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  1. vob says:

    This lady Judge is to be applauded. There are too many
    so called experts far to cosy with local authorities and willing to ‘jump in the gravy train’!
    living lavish life styles at the expense and misery of others
    There should be no ‘forced adoption’ .

  2. Luke says:

    It seems like the system got it right in the end – although if the grandmother had not spoken it up it probably wouldn’t have done – at least they had the guts to reverse their decision.

  3. vob says:

    Many other Grandmas and relatives should come forward and fight the shocking system where children are totally removed from their families by forced adoption.
    Thank goodness we have we have lady judges, who can really read between the lines ; fortunately we have one in Leeds.
    It is regrettable and unjust that legal aid has been cut,
    that far too many relatives feel that they cannot fight
    the system. To be a ‘Litigant in Person you need some courage and one should get that courage by not letting yours self be intimidated by people who are only people themselves many of whom have their own private issues and are no better than others.
    One cannot escape fact that qualified expertise is needed at some stage,what I would say” Make it as difficult as you can to stop them removing children through ‘forced adoption’.

  4. Maggie Tuttle says:

    There are thousands of kids in foster care 1.000 a month taken by the social workers and believe me this will rise very shortly, we also have 1.000s of grandparents who have paid £s in the courts only to end up with a gagging order, please remember to give a home to a grandchild grandparents are free, one kid in care is worth a million pounds or more with also creating millions of jobs in a system that states “In a child’s best interest” I wonder does Mr Timpson MP have shares in any of the foster or adoption agencies.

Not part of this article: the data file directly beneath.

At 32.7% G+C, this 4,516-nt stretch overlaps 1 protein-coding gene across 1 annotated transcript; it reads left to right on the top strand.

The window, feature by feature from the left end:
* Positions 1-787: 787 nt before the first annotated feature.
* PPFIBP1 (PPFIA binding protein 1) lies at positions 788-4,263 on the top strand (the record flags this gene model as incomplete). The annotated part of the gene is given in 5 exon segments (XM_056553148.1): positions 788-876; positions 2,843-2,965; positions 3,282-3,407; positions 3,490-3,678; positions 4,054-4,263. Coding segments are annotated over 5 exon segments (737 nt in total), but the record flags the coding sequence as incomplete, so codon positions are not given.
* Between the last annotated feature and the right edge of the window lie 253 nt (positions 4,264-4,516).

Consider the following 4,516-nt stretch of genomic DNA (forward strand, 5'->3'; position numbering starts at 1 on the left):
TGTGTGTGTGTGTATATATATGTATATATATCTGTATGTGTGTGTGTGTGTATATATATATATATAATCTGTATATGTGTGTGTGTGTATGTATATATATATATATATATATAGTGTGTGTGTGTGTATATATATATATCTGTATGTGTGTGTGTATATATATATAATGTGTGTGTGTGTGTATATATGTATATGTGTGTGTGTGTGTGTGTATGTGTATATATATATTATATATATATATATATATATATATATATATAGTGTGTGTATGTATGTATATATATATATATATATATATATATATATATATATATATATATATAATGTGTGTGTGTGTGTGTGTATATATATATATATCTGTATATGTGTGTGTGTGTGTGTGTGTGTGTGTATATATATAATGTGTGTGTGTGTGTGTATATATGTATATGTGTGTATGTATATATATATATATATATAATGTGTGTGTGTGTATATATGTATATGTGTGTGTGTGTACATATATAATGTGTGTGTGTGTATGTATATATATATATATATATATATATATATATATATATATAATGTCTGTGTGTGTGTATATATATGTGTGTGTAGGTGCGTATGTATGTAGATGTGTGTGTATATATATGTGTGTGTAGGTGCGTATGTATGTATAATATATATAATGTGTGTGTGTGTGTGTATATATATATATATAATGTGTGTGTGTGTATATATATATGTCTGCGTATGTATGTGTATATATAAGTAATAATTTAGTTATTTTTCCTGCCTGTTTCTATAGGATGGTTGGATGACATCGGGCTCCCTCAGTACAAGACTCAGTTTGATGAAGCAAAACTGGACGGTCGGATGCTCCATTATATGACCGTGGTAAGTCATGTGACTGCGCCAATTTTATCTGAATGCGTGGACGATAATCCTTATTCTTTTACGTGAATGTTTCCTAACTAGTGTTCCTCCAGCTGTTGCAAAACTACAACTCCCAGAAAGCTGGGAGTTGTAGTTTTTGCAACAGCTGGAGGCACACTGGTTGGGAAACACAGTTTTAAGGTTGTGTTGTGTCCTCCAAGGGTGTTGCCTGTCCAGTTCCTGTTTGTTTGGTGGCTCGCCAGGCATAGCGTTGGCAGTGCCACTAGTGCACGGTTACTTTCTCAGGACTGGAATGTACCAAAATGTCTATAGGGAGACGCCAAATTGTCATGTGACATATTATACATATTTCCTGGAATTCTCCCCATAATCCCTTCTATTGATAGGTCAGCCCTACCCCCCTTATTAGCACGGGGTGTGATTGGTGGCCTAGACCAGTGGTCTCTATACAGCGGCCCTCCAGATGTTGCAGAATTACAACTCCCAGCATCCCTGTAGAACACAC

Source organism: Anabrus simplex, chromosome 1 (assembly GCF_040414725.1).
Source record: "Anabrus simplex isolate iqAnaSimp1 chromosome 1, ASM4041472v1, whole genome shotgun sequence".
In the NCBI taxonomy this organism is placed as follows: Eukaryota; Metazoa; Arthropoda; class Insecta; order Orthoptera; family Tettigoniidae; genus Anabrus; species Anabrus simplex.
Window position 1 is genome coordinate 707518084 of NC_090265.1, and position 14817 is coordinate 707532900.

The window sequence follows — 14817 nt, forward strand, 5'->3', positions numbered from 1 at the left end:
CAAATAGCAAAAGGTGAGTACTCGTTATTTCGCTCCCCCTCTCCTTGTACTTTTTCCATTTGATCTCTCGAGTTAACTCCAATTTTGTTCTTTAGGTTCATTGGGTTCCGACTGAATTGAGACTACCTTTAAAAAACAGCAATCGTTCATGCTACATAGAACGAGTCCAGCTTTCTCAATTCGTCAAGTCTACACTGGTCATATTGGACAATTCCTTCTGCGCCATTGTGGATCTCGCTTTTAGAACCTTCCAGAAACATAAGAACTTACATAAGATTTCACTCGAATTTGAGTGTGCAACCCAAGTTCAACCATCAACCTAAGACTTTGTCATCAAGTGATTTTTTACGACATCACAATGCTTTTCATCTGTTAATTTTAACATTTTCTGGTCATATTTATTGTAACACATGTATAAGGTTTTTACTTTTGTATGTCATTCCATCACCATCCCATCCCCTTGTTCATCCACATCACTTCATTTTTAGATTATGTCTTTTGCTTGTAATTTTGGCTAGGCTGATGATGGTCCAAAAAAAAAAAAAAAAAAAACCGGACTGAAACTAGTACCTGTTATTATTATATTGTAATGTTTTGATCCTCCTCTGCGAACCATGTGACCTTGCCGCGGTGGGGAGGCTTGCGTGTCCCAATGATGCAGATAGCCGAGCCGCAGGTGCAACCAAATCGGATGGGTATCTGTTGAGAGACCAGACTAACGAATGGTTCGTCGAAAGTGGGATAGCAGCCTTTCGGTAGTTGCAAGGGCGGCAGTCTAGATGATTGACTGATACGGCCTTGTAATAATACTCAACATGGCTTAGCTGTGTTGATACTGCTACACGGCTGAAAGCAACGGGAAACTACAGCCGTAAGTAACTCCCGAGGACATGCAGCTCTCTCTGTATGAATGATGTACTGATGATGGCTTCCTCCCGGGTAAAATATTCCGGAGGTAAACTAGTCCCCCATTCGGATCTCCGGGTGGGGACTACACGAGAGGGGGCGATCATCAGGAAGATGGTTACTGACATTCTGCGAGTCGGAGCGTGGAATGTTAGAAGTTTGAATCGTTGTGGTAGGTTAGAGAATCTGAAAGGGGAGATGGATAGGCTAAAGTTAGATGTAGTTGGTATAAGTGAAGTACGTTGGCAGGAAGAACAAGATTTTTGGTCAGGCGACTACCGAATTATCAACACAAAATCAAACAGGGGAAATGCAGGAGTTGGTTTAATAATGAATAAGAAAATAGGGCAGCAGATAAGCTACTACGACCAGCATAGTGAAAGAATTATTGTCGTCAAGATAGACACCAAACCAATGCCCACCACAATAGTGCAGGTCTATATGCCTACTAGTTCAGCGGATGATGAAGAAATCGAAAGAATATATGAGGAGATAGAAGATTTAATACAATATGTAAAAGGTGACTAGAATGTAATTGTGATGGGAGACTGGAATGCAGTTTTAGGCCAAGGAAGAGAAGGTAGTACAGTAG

Maggie Tuttle

  5. evelyn walker says:

    have given a home to grandaughet for almost 4years.no assessment done .a happy well loved child now in care.appeal turned down. social services are a disgrace.who pays the price the child. shocking

  6. vob says:

    With reference to the above comment. Take note of the last paragraph of the above report of the judges criticisms. If have been looking after your grandchild for four years you should now have a viability assessment completed even if that was negative by social services you can get an independent assessment. It is for Judge to decide not the social services if or not your grandchild can remain with you. Social services should do all they can and give support for children to remain with family. Whatever the outcome always
    remember that if you have loved and cared for your grandchild for four years those feelings are so innate that they will never be replaced by none relatives and material goods. Your grandchild one way or another will reunite with you eventually. There are solicitors who will fight the grandparents corner although they are few and far between
    will charge you very little. The system is inhumane genuine
    people have no voice to protest. Be Proactive .

  7. Dana says:

    This judge was correct in her summing up of the experts but she is a lone voice! SS do not work with the parents. They do not work with extended family. Assessments are almost always negative. Independant social workers, Cafcass & Expert play follow my social worker leader! Care proceedings is just the first step. The child taken into care or adopted as a first choice not as a last resort. How many children are returned to their own homes after care proceedings? Very few! There should be an independent body to oversee assessments and if judgements are correct. Not the high court who refers back to the original judge and accept that he must be right as he heard the case. How many appeal and what are the statistics for the case to be over turned and the child return home? Not so many I believe.